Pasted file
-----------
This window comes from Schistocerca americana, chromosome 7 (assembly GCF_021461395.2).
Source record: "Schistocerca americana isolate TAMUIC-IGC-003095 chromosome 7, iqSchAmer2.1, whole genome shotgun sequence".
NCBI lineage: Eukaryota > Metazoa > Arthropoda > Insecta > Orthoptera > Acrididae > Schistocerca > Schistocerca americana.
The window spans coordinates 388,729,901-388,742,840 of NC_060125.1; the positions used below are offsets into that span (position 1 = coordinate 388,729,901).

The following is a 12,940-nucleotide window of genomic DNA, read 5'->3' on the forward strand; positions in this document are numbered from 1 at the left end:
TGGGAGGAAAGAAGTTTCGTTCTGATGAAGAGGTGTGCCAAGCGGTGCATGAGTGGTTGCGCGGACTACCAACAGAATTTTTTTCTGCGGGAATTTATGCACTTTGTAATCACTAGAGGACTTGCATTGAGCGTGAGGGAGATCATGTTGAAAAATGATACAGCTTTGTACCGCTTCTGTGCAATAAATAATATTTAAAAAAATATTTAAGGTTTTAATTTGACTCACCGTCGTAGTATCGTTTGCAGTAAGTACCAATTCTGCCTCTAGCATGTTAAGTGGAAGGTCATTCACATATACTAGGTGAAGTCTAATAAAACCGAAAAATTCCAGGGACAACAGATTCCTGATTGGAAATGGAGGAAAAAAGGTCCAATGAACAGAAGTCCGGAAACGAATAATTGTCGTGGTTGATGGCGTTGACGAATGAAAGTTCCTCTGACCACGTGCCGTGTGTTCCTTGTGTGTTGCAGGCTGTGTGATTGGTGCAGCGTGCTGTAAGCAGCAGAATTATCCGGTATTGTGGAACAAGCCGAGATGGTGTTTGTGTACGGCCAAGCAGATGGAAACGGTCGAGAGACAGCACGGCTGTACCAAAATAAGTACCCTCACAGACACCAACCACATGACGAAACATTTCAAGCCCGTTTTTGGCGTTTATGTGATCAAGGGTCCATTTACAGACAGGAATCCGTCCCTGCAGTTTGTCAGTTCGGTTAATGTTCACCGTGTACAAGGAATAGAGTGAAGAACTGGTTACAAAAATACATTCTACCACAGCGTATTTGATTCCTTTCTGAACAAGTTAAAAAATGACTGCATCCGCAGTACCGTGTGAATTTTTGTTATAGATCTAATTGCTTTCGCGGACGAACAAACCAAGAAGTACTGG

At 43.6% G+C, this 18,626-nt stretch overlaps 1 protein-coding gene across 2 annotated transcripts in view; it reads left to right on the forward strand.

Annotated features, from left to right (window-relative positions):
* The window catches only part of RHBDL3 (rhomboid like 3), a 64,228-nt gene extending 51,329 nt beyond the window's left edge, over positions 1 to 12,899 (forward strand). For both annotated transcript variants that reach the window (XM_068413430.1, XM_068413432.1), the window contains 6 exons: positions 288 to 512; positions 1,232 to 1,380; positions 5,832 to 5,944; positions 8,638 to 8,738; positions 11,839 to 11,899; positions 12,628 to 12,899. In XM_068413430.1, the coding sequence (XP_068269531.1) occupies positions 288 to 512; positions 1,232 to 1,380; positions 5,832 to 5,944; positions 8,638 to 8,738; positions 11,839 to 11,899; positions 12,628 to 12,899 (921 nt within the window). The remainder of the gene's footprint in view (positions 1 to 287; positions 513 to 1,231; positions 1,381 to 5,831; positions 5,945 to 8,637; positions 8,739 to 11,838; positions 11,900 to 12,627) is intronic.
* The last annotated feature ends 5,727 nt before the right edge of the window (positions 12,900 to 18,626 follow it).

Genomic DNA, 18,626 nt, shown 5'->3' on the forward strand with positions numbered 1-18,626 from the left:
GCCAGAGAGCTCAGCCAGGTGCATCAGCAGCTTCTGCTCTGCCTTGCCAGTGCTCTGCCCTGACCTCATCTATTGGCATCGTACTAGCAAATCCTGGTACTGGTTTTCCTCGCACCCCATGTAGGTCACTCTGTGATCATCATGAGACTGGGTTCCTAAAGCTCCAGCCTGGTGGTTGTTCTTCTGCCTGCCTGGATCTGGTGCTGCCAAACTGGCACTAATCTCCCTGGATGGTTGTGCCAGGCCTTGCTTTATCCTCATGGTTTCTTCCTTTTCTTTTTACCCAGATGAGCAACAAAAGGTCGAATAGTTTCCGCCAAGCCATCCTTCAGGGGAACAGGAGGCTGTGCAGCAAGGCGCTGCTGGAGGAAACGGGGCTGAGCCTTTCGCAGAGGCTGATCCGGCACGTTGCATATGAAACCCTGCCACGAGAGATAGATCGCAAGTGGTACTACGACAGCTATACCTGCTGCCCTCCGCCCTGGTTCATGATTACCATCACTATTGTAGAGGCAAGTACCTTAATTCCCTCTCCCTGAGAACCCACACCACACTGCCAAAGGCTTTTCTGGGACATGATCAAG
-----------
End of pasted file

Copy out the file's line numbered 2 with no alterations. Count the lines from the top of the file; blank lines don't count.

Source record: "Schistocerca americana isolate TAMUIC-IGC-003095 chromosome 7, iqSchAmer2.1, whole genome shotgun sequence".